The US Commerce Department said on Friday that foreign companies that use US chipmaking technology will be required to obtain a US license before supplying certain chips to Huawei, a maker of smartphones and telecoms equipment. The rules specifically target chips designed by Huawei and its affiliates, including chip-design unit HiSilicon and manufactured using US technology. Hynix, and cross-town rival Samsung Electronics , the world’s biggest memory chip maker, use US technology in their chipmaking, but design the semiconductors themselves, so won’t be directly impacted by the U.S. restrictions, analysts said.
But they said that an escalating US-China trade war would hurt demand for mobile phones from the likes of Huawei and Apple Inc and for components used in the phones.
“For the longer term, this is not a good news, because this will lead to reduced demand from Huawei,” said Park Sung-soon, an analyst at Cape Investment & Securities.
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7.15am update: Thailand plans to go to bankruptcy court with Thai Airways rehab plan – official
Thailand plans to go to bankruptcy court to submit a rehabilitation plan for its national carrier, Thai Airways International Pcl, rather than go ahead with a previously planned rescue, a senior official said on Monday.
Government spokeswoman Narumon Pinyosinwat said: “The State-Enterprise Planning Office agreed in principle for the rehabilitation of Thai Airways in court… the procedure will be submitted to cabinet tomorrow.”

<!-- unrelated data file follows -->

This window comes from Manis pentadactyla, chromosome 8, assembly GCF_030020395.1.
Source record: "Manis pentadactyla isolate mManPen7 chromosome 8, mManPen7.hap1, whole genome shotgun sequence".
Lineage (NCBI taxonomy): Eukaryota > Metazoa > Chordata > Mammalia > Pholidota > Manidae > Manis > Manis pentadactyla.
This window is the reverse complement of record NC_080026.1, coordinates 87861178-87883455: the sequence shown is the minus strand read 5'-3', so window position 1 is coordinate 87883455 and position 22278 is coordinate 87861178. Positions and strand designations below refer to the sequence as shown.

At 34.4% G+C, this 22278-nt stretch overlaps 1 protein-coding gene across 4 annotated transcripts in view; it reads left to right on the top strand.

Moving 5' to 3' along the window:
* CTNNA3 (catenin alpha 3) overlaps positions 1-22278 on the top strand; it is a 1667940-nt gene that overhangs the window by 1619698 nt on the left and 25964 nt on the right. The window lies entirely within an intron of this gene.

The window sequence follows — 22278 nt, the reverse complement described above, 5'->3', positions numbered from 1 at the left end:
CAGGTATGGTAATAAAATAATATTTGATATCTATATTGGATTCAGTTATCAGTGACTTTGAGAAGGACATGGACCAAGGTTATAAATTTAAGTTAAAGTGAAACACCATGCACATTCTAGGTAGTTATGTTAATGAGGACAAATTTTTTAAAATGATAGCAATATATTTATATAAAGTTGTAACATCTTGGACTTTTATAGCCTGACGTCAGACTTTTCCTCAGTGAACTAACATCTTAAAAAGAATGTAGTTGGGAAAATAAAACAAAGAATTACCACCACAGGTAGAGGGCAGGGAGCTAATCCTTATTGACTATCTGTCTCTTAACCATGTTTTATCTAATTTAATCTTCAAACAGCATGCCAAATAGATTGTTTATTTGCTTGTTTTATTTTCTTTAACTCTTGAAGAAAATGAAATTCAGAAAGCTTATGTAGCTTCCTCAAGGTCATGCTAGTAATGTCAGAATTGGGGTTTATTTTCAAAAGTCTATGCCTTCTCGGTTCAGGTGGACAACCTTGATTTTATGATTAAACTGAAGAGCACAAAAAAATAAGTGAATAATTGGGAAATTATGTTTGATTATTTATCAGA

The procedure replaces a previous rescue plan, which involves the airline seeking a 58.1 billion baht loan guaranteed by the government.
She added: “It is similar to filing Chapter 11 in the United States.”
She said the details of the rehabilitation plan have not been discussed.
6.17am update: Japan slips into recession, with slump set to worsen amid pandemic
Monday’s first-quarter GDP data underlined the broadening impact of the outbreak, with exports plunging the most since the devastating March 2011 earthquake as global lockdowns and supply chain disruptions hit shipments of Japanese goods.
Analysts warn of an even bleaker picture for the current quarter as consumption crumbled after the government in April requested citizens to stay home and businesses to close, intensifying the challenge for policymakers battling a once-in-a-century pandemic.
“It’s near certainty the economy suffered an even deeper decline in the current quarter,” said Yuichi Kodama, chief economist at Meiji Yasuda Research Institute. “Japan has entered a full-blown recession.”
The world’s third-largest economy contracted an annualised 3.4 percent in the first quarter, preliminary official gross domestic product (GDP) data showed, less than a median market forecast for a 4.6 percent drop.
Published at Mon, 18 May 2020 04:53:00 +0000